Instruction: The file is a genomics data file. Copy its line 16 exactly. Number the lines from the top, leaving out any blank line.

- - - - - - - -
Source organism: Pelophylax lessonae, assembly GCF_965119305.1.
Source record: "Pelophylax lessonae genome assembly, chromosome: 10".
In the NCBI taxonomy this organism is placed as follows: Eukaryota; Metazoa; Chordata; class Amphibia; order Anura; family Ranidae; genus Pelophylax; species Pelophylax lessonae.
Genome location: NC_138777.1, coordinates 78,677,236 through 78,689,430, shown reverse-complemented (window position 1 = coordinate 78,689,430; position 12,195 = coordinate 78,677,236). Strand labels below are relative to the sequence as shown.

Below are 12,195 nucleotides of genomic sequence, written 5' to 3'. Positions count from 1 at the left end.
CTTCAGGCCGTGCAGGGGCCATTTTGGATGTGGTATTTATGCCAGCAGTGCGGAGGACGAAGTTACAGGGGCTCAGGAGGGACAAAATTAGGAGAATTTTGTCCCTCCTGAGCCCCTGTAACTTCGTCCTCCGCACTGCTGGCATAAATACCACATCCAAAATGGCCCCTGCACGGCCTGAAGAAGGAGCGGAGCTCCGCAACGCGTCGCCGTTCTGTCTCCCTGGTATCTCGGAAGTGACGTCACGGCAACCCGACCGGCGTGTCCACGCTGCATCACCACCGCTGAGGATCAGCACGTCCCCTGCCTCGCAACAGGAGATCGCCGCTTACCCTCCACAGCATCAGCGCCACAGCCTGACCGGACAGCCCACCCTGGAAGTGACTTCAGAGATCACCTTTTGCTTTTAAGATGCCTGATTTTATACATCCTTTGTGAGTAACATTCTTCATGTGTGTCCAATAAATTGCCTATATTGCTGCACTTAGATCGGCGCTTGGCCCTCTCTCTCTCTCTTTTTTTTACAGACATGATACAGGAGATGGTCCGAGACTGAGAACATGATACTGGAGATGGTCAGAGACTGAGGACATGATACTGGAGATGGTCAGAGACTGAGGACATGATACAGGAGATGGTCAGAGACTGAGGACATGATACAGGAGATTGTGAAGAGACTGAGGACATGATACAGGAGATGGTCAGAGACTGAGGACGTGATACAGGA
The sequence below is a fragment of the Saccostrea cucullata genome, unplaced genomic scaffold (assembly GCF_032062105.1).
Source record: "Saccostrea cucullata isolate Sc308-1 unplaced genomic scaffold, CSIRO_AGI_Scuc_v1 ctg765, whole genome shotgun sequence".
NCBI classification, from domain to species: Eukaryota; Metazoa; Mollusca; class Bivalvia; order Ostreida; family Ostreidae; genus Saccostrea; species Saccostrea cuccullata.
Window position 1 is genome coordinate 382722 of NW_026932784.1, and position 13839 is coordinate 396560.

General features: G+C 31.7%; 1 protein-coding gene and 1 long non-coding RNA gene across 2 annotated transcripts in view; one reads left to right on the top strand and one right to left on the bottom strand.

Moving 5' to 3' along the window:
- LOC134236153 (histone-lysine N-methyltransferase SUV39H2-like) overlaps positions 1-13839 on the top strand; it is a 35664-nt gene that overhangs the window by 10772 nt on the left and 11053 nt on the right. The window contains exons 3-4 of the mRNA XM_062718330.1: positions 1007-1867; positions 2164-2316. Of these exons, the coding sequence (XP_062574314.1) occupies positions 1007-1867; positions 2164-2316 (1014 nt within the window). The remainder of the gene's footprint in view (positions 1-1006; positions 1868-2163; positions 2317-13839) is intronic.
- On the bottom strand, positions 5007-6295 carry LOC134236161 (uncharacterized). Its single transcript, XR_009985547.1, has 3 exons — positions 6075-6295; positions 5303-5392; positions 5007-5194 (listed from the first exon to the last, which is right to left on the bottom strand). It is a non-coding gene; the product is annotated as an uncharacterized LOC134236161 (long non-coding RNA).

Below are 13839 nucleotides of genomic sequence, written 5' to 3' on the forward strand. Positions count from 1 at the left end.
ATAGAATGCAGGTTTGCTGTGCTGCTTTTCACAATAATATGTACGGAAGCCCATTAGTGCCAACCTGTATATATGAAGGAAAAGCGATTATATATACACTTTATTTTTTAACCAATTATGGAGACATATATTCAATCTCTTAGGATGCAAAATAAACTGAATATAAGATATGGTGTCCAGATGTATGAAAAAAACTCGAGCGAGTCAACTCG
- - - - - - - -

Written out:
ATAGAATGCAGGTTTGCTGTGCTGCTTTTCACAATAATATGTACGGAAGCCCATTAGTGCCAACCTGTATATATGAAGGAAAAGCGATTATATATACACTTTATTTTTTAACCAATTATGGAGACATATATTCAATCTCTTAGGATGCAAAATAAACTGAATATAAGATATGGTGTCCAGATGTATGAAAAAAACTCGAGCGAGTCAACTCG